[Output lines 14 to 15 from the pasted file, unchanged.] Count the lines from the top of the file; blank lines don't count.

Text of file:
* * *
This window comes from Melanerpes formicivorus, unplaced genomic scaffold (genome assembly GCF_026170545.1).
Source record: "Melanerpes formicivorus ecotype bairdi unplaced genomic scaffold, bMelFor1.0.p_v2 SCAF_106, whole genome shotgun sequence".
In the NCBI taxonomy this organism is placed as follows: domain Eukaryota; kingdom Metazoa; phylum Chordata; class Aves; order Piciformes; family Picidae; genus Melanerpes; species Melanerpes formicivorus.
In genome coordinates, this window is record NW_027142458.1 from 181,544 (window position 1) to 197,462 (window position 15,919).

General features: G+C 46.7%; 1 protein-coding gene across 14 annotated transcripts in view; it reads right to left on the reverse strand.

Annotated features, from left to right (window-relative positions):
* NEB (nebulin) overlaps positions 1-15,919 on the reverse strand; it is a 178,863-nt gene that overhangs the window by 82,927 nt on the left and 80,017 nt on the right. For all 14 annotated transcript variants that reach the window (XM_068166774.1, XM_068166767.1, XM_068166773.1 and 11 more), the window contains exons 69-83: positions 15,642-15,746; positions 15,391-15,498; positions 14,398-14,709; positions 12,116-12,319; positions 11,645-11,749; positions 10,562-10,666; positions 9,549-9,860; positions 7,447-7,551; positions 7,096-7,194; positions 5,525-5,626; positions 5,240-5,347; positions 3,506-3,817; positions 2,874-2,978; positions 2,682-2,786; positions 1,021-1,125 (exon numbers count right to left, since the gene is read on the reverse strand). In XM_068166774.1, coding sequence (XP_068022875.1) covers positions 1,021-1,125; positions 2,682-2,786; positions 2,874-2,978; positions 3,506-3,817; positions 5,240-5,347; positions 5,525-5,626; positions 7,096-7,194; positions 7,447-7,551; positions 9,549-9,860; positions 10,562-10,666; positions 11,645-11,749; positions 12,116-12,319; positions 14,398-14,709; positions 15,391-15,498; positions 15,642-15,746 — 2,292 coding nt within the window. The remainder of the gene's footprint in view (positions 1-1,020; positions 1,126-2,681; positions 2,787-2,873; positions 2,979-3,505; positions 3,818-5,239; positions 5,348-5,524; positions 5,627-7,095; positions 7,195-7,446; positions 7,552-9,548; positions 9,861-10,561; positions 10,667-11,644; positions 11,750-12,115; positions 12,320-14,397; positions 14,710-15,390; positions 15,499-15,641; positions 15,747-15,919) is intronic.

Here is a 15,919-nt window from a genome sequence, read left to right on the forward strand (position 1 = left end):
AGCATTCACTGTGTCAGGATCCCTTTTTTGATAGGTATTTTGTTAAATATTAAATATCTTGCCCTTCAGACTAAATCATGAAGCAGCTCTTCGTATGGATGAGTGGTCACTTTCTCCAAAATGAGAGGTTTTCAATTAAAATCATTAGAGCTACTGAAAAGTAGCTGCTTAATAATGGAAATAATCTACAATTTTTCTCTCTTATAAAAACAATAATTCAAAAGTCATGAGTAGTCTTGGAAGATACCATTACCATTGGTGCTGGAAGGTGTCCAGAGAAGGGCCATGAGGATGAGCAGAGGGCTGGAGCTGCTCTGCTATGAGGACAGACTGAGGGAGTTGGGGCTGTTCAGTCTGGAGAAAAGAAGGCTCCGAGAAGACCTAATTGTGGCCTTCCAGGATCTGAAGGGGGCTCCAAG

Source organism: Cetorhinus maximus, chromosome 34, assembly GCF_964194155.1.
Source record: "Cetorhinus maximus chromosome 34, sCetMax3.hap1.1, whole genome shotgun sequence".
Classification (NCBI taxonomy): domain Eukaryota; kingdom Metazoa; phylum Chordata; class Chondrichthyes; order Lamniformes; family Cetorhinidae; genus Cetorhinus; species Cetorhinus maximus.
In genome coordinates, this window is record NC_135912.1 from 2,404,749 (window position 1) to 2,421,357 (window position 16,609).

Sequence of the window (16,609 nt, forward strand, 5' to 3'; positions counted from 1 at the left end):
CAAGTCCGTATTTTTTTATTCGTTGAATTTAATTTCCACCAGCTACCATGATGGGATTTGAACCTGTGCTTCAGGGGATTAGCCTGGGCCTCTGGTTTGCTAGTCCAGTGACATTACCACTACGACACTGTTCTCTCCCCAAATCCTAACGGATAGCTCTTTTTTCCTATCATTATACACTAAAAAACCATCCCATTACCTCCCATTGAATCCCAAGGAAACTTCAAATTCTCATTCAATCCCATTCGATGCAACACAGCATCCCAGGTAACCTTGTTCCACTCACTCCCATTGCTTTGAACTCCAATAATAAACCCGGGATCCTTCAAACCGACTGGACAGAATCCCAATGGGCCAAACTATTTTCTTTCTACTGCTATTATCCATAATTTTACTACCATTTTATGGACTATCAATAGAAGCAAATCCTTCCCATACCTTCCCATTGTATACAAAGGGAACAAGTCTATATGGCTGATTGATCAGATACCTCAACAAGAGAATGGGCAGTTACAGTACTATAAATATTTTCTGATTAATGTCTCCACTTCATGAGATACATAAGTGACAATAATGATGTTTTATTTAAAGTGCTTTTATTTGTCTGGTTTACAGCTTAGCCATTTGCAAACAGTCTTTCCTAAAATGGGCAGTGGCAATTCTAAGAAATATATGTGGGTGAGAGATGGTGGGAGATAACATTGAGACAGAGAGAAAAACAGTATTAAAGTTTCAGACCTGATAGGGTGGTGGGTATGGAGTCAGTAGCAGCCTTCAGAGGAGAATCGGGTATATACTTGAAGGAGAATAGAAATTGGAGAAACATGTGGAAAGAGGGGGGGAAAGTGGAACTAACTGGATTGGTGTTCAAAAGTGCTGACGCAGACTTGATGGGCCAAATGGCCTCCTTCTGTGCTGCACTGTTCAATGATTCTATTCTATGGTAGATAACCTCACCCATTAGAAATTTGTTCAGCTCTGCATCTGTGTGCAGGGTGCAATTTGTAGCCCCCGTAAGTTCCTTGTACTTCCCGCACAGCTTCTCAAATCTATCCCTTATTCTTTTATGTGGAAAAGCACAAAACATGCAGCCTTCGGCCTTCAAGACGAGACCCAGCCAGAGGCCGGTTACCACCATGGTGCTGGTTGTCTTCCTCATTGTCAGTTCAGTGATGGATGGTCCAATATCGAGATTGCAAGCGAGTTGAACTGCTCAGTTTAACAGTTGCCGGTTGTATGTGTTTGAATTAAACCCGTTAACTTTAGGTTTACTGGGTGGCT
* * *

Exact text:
Sequence of the window (16,609 nt, forward strand, 5' to 3'; positions counted from 1 at the left end):
CAAGTCCGTATTTTTTTATTCGTTGAATTTAATTTCCACCAGCTACCATGATGGGATTTGAACCTGTGCTTCAGGGGATTAGCCTGGGCCTCTGGTTTGCTAGTCCAGTGACATTACCACTACGACACTGTTCTCTCCCCAAATCCTAACGGATAGCTCTTTTTTCCTATCATTATACACTAAAAAACCATCCCATTACCTCCCATTGAATCCCAAGGAAACTTCAAATTCTCATTCAATCCCATTCGATGCAACACAGCATCCCAGGTAACCTTGTTCCACTCACTCCCATTGCTTTGAACTCCAATAATAAACCCGGGATCCTTCAAACCGACTGGACAGAATCCCAATGGGCCAAACTATTTTCTTTCTACTGCTATTATCCATAATTTTACTACCATTTTATGGACTATCAATAGAAGCAAATCCTTCCCATACCTTCCCATTGTATACAAAGGGAACAAGTCTATATGGCTGATTGATCAGATACCTCAACAAGAGAATGGGCAGTTACAGTACTATAAATATTTTCTGATTAATGTCTCCACTTCATGAGATACATAAGTGACAATAATGATGTTTTATTTAAAGTGCTTTTATTTGTCTGGTTTACAGCTTAGCCATTTGCAAACAGTCTTTCCTAAAATGGGCAGTGGCAATTCTAAGAAATATATGTGGGTGAGAGATGGTGGGAGATAACATTGAGACAGAGAGAAAAACAGTATTAAAGTTTCAGACCTGATAGGGTGGTGGGTATGGAGTCAGTAGCAGCCTTCAGAGGAGAATCGGGTATATACTTGAAGGAGAATAGAAATTGGAGAAACATGTGGAAAGAGGGGGGGAAAGTGGAACTAACTGGATTGGTGTTCAAAAGTGCTGACGCAGACTTGATGGGCCAAATGGCCTCCTTCTGTGCTGCACTGTTCAATGATTCTATTCTATGGTAGATAACCTCACCCATTAGAAATTTGTTCAGCTCTGCATCTGTGTGCAGGGTGCAATTTGTAGCCCCCGTAAGTTCCTTGTACTTCCCGCACAGCTTCTCAAATCTATCCCTTATTCTTTTATGTGGAAAAGCACAAAACATGCAGCCTTCGGCCTTCAAGACGAGACCCAGCCAGAGGCCGGTTACCACCATGGTGCTGGTTGTCTTCCTCATTGTCAGTTCAGTGATGGATGGTCCAATATCGAGATTGCAAGCGAGTTGAACTGCTCAGTTTAACAGTTGCCGGTTGTATGTGTTTGAATTAAACCCGTTAACTTTAGGTTTACTGGGTGGCT